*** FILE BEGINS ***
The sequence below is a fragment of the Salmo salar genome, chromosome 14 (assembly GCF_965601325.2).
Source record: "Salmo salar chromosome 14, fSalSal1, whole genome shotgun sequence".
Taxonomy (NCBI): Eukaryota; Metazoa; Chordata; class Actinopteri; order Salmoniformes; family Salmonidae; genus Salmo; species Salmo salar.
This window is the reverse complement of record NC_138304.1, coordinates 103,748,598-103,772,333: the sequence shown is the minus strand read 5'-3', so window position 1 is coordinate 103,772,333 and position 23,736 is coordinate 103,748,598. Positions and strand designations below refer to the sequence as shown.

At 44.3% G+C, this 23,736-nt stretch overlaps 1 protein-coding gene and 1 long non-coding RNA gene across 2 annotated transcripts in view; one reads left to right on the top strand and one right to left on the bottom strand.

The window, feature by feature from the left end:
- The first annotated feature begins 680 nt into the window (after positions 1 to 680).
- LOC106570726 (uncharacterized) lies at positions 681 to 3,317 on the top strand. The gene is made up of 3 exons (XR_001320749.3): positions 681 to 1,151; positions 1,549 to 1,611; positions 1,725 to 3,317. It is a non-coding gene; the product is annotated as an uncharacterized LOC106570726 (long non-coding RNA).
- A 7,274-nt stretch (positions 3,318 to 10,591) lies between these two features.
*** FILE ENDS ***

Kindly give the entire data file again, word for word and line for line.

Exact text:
The sequence below is a fragment of the Salmo salar genome, chromosome 14 (assembly GCF_965601325.2).
Source record: "Salmo salar chromosome 14, fSalSal1, whole genome shotgun sequence".
Taxonomy (NCBI): Eukaryota; Metazoa; Chordata; class Actinopteri; order Salmoniformes; family Salmonidae; genus Salmo; species Salmo salar.
This window is the reverse complement of record NC_138304.1, coordinates 103,748,598-103,772,333: the sequence shown is the minus strand read 5'-3', so window position 1 is coordinate 103,772,333 and position 23,736 is coordinate 103,748,598. Positions and strand designations below refer to the sequence as shown.

At 44.3% G+C, this 23,736-nt stretch overlaps 1 protein-coding gene and 1 long non-coding RNA gene across 2 annotated transcripts in view; one reads left to right on the top strand and one right to left on the bottom strand.

The window, feature by feature from the left end:
- The first annotated feature begins 680 nt into the window (after positions 1 to 680).
- LOC106570726 (uncharacterized) lies at positions 681 to 3,317 on the top strand. The gene is made up of 3 exons (XR_001320749.3): positions 681 to 1,151; positions 1,549 to 1,611; positions 1,725 to 3,317. It is a non-coding gene; the product is annotated as an uncharacterized LOC106570726 (long non-coding RNA).
- A 7,274-nt stretch (positions 3,318 to 10,591) lies between these two features.